The first president of the independent Republic of Armenia, Levon Ter-Petrosian, maintains that it was the Karabakh Movement in Armenia that brought down the Berlin Wall. If there is some exaggeration in that statement, we can agree on the fact that the movement was one of the indicators that heralded the collapse of the Soviet Empire and the eventual demise of the Eastern Bloc.
In the wake of the collapse, the citizens of Armenia, like other constituent republics of the Soviet Union, found themselves in an atmosphere of boundless freedom. They were overwhelmed with their new reality and were not even sure how to handle their new situation or use that freedom responsibly to enhance their lives.
It was a defining moment for Armenia. Means of expressing and using that freedom had to be devised. It was at that moment — to be exact, on February 16, 1991 — that Azg daily began publication, creating a model for the news media to emulate.
During the Soviet period, the news media was the dullest venue in citizens’ lives. It was centrally dictated and the local news had to be confined to the latest agricultural developments or glorify the production of certain items, such as light bulbs, the production of which, they noted with enthusiasm, had grown exponentially compared to the statistics of 1913!
During the periods when the Soviet central government decided to win over Ankara, newspapers in Armenia were not even allowed to mention the Armenian Genocide.
It was in this stifling atmosphere that Azg breathed fresh air into the media by introducing the international norms of free journalism. Azg not only transformed the format of newspaper business, but also its content.
Readers experienced for the first time news about developments that had a bearing on their own lives or on the destiny of the homeland.
Citizens of Armenia who had been raised in an atheist society barely comprehended the role of the church and particularly that of the Armenian Apostolic Church. Thanks to the news and coverage in Azg, this new dimension was introduced into the lives of the Armenians. Ironically, to this day, the news media is not comfortable dealing with the role of the church in today’s society and its role in Armenian history.
Fundamental issues of Armenian history were brought forward and discussed freely, as gradually Soviet cosmopolitanism gave way to Armenian nationalism.
At that point, the electronic media was in its infancy and was not yet available in Armenia. But Azg was able to bypass that hurdle by bringing to its readers world news and commentaries, thanks to contributors from around the world.
Initially, the daily’s print circulation bordered on 30,000-40,000 — an unprecedented number for an Armenian publication.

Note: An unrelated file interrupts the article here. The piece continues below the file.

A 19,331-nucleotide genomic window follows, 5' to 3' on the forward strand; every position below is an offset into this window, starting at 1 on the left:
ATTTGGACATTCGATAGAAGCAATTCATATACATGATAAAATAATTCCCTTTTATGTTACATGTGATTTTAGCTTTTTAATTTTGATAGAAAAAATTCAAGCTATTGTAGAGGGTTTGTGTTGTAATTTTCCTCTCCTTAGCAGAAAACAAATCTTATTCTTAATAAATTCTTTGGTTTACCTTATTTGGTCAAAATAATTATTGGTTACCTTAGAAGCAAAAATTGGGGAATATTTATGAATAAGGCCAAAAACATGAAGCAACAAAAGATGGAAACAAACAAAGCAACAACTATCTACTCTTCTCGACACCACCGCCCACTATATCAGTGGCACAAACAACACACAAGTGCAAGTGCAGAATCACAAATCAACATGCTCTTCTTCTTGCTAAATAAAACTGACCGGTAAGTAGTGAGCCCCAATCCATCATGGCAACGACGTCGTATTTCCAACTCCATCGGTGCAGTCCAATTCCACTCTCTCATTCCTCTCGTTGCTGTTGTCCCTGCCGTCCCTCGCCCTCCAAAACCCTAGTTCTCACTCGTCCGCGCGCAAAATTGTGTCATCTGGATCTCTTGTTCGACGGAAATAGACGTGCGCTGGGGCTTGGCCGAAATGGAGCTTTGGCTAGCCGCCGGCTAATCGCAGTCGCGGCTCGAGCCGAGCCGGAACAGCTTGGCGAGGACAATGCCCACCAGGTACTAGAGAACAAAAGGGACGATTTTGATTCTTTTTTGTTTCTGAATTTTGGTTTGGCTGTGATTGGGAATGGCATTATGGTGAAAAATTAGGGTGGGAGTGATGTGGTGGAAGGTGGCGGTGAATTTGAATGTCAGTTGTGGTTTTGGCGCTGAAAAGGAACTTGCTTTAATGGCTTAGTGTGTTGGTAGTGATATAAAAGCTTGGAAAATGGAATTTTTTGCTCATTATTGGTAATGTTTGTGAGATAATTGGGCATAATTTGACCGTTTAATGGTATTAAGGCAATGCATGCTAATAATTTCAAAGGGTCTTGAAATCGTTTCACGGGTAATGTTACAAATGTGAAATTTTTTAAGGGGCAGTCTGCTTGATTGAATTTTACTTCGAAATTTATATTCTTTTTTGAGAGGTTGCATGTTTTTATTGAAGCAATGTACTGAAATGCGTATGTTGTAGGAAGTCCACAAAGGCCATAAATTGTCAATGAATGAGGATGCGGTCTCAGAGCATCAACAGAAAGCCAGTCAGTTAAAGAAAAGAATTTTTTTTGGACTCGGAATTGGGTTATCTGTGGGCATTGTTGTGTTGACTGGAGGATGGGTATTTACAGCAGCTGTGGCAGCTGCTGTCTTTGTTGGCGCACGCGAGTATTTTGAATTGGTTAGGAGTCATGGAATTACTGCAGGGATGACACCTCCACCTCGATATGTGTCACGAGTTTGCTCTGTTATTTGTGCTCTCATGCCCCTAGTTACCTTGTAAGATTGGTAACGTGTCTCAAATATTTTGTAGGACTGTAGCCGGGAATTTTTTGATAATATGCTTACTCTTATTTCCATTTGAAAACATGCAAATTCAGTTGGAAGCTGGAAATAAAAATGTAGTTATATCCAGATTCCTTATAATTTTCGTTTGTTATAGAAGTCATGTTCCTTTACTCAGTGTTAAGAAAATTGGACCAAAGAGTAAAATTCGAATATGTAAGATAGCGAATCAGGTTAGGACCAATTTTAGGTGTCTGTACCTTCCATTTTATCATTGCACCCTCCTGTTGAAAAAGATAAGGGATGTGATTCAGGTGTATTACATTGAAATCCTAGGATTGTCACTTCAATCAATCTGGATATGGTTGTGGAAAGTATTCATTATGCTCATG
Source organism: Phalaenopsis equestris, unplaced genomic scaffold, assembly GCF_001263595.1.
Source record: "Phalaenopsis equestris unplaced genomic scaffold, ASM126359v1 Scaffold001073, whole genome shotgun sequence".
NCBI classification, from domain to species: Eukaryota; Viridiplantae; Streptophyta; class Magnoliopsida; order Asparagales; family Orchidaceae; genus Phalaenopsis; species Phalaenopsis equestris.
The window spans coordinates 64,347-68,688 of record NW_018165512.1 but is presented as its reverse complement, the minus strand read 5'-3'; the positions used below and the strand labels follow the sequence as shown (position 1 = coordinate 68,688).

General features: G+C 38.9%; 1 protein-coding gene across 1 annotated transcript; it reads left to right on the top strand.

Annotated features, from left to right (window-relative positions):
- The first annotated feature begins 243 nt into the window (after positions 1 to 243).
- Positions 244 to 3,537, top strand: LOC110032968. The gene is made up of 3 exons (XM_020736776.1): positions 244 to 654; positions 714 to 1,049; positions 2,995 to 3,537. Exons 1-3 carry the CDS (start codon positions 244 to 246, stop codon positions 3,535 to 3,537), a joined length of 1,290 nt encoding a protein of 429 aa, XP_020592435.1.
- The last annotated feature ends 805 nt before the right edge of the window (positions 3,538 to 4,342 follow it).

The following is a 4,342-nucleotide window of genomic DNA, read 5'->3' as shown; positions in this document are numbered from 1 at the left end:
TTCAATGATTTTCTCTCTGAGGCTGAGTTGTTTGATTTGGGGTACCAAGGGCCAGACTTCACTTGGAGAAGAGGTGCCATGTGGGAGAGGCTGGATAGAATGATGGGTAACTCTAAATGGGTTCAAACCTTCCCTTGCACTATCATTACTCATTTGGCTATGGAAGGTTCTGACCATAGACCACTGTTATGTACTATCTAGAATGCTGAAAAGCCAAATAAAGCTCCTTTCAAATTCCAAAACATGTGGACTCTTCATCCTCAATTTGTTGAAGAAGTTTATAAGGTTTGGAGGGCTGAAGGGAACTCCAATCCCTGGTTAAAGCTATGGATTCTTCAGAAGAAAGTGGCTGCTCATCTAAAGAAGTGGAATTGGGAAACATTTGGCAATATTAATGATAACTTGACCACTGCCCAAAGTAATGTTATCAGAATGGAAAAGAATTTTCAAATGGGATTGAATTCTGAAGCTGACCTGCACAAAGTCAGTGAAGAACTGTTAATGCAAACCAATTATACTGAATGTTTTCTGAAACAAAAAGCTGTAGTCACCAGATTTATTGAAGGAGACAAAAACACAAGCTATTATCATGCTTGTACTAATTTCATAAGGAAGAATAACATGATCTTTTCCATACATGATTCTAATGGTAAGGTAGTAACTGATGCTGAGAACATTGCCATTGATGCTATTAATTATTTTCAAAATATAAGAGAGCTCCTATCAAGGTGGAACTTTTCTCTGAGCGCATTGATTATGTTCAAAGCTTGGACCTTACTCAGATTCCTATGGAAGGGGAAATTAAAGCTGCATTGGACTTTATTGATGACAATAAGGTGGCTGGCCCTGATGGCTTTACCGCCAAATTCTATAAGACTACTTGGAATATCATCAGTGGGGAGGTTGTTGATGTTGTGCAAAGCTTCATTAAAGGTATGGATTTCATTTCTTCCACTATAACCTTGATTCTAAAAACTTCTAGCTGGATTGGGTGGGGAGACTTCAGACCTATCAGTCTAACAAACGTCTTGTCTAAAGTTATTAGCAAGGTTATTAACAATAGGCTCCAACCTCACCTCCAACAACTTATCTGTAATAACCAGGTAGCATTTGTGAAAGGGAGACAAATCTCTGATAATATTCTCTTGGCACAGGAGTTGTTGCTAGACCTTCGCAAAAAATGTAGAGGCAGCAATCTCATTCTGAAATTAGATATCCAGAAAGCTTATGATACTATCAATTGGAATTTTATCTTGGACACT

From day one, the intellectual elite gravitated toward Azg. And today, when the paper has ecome a weekly publication, it can boast that it is still home to the current intellectual elite.
Much of the credit for that goes to charismatic editor Hagop Avedikian, who was trained under the legendary Lebanese-Armenian journalist Kersam Aharonian. Avedikian is a gifted journalist with a solid academic background.
Under Avedikian, the paper not only has remained a vibrant publication, but it has served as a school for modern Armenian journalism. Avedikian himself, serving as a professor of journalism at the State Pedagogical University, was able to train a crop of young reporters. Many prominent journalists and several diplomats working today were trained at Azg. In that respect, Avedikian can rightfully call himself the dean of journalists in Armenia.
Freedom of the press means having the right to report news or circulate opinions without censorship from the government. Avedikian believed that this should be the guiding principle of a free publication and he tried to exercise it in a newly-awakening society.
He soon discovered that the innocent exercise of this simple principle could be dangerous. He suffered the consequences, first by being attacked by unknown assailants and then finding that even the country’s president was blocking his way.
Indeed, Levon Ter-Petrosian took extraordinary measures to obstruct the publication of the paper. In addition, a judge who was recently elected to the post of Supreme Judicial Council of Armenia, Gagik Jahangiryan, seized the paper and gifted it to his cronies. It was at this time that the Western embassies in Armenia were alarmed and condemned the illegal act in no uncertain terms.
Thus, after several trials, the publication was returned to its rightful owners, the ADL organization.
Incidentally, when Armenia attained independence, the ADL was the first diasporan organization to build a cultural center in the heart of downtown Yerevan. It also founded the first radio station and politically it ranked second only after Ter-Petrosian’s Armenian National Movement in the freely elected first parliament.
During the last 30 years, journalism in Armenia has developed with a tremendous pace. Professional news outlets like CivilNet have emerged. But overall, journalists get mired down over trivia, and they have a myopic view of world affairs where they fail to distinguish the relevance of local or regional issues within the context of the broader developments of the world.
Even Prime Minister Nikol Pashinyan, who began his career as a journalist, has proven to be a mediocre one, most of the time confusing rabblerousing with robust journalism.
Like many publications, Azg is shifting its emphasis to its electronic format, which has a much more global audience.
Azg is still enriched by the contributions of eminent journalists and intellectuals and it remains a thorn in the side of the authorities, with its independent stance.
With the profusion of news outlets, Azg has become one of many. But historically, it has been a trailblazer, which has illuminated the path of journalism in Armenia, and it can boast of having trained many of the best journalists in the country.